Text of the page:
The series of access bridges (three were built in 1950 and a fourth added in 1961) that link the Lincoln Tunnel with the Port Authority Bus Terminal in New York have long created a dank and uninviting area along Ninth Avenue. But that now has changed, thanks to an inventive lighting strategy developed by New York–based Leni Schwendinger Light Projects in collaboration with architecture firm PKSB. Fifteen years in the making, the Triple Bridge Gateway project speaks to lighting's ability to transform neglected spaces and capitalize on the beauty of urban infrastructure. “The idea was to create a luminous room where once there was a dark abyss,” Schwendinger says.
The project's design dates back to 2004 (see “Urban Light,” April/May 2004), when lighting enhancements were integrated into an already scheduled rehabilitation of the 50-plus-year-old ramps. Schwendinger found inspiration in the urban environment, crafting the project as an homage to the city's industrial vernacular and incorporating the way that sunlight reflects off glass buildings. Her first step was to call out the bridges' infrastructural elements by coating them in different colors, making the spans visually legible to commuters and pedestrians. Since colored lights would have bled together, Schwendinger used white light from T12 linear fluorescent fixtures to illuminate the painted surfaces.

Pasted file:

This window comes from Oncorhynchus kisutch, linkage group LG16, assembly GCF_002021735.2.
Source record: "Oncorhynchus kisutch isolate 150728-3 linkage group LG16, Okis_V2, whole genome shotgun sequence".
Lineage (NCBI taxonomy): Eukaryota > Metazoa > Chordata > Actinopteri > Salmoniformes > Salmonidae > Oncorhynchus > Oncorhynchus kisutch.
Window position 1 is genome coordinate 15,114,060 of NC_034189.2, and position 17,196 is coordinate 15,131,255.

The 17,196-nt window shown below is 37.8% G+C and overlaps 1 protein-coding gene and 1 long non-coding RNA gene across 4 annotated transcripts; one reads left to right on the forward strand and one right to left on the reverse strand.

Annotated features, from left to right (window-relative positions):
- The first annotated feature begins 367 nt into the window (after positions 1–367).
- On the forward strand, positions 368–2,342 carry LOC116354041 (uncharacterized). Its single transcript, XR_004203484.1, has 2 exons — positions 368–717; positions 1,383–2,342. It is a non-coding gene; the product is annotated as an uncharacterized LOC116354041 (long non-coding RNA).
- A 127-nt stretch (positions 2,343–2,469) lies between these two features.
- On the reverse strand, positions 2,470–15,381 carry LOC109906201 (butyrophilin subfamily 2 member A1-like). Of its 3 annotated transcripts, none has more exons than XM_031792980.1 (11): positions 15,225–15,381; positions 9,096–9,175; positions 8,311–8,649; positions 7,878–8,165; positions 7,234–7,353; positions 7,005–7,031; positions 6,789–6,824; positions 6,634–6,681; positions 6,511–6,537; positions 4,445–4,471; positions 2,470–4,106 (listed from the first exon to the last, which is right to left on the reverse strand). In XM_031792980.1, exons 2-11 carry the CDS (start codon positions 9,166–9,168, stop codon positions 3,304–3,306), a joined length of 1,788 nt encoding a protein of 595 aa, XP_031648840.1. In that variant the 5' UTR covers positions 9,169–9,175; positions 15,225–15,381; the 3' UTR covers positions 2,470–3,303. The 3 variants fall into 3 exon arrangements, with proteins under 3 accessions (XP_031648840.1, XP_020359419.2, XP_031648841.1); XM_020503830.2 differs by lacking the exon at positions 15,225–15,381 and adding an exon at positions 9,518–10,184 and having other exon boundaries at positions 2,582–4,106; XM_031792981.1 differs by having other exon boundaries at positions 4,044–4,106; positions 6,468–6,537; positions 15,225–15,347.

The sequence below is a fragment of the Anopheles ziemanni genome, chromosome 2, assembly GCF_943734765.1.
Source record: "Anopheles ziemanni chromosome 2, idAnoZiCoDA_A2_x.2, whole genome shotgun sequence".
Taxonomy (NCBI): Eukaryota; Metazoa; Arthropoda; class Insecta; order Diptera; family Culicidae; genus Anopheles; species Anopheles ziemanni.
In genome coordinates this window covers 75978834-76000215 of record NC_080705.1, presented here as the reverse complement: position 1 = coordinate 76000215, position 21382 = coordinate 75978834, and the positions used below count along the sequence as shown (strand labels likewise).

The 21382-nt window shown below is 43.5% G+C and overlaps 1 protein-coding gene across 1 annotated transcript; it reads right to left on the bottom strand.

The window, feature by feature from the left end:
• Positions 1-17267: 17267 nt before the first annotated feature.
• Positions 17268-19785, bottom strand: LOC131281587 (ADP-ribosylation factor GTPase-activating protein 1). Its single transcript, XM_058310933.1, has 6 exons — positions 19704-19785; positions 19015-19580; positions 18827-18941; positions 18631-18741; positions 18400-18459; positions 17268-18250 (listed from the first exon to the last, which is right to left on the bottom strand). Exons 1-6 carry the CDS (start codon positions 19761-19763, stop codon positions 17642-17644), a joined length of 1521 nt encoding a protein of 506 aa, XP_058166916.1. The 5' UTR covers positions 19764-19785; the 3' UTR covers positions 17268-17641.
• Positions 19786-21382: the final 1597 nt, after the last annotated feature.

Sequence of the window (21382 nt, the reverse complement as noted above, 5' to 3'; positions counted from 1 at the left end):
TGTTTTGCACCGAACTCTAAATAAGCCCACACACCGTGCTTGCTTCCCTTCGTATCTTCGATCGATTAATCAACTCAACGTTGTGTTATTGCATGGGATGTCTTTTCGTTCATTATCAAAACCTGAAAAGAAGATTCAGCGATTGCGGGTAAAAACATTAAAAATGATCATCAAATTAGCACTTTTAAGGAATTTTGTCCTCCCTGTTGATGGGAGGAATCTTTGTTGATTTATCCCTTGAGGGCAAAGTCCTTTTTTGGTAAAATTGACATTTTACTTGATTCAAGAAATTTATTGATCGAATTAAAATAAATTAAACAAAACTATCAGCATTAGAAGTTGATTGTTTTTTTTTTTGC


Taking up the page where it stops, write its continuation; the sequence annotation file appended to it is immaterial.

The lighting also works with the architect's solution to wrap the sides and underside of each ramp in a containment system of stainless-steel chain-link scaffolding. This containment system solves the problem of providing maintenance access and it also is used as a light scrim. In addition, a series of highly polished stainless-steel panels are hung beneath the bridge ramps, illuminated by 1000W metal halide lamps mounted on the adjacent buildings. Light skims the mesh and the panels, casting dappled reflections onto the street below.
The project also is mindful of the passage of time. An electronic control system creates compositions that range from a minimal illumination of the bridges' beams to an all-out spectacle of color and flash. Either way, the project stitches together a neighborhood that has long been divided.